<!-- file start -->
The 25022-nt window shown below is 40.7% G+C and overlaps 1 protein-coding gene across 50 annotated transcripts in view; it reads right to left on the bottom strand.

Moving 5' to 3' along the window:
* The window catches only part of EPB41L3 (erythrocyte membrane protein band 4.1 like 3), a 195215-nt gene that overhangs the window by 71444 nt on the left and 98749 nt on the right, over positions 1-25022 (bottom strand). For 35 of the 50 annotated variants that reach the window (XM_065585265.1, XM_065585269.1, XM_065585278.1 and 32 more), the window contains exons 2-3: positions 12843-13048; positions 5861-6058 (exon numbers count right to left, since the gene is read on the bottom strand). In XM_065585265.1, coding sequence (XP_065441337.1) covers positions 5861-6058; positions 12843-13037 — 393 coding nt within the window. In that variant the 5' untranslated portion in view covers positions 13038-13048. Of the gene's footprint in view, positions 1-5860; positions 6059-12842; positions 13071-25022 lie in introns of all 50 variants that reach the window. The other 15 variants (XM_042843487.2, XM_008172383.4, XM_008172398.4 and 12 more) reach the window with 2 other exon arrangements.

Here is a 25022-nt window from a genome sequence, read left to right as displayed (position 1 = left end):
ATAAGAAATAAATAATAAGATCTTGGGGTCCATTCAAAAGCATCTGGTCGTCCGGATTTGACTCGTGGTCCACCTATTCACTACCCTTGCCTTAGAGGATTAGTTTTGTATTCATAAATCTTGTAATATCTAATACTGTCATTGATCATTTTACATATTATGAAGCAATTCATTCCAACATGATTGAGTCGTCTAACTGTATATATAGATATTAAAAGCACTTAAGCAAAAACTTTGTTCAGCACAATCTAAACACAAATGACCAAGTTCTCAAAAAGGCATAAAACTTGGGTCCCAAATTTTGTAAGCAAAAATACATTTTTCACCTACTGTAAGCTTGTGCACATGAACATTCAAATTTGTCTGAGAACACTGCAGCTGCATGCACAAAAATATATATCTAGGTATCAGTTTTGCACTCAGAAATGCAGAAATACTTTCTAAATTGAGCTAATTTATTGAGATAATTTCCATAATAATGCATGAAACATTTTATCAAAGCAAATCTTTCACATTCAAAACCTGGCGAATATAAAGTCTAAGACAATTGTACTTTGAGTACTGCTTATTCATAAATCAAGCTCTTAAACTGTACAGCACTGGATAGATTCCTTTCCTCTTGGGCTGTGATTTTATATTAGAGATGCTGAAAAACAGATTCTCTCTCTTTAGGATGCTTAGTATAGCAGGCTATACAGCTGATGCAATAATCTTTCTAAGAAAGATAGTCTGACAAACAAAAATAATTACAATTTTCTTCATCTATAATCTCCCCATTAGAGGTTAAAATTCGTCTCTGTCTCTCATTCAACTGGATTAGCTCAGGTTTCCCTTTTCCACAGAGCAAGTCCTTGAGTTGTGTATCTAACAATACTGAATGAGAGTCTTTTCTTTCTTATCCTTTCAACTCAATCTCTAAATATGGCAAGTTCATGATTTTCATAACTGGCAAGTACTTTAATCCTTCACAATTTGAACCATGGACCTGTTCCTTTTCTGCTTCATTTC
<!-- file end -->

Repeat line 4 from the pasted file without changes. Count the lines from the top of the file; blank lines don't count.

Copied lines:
Here is a 25022-nt window from a genome sequence, read left to right as displayed (position 1 = left end):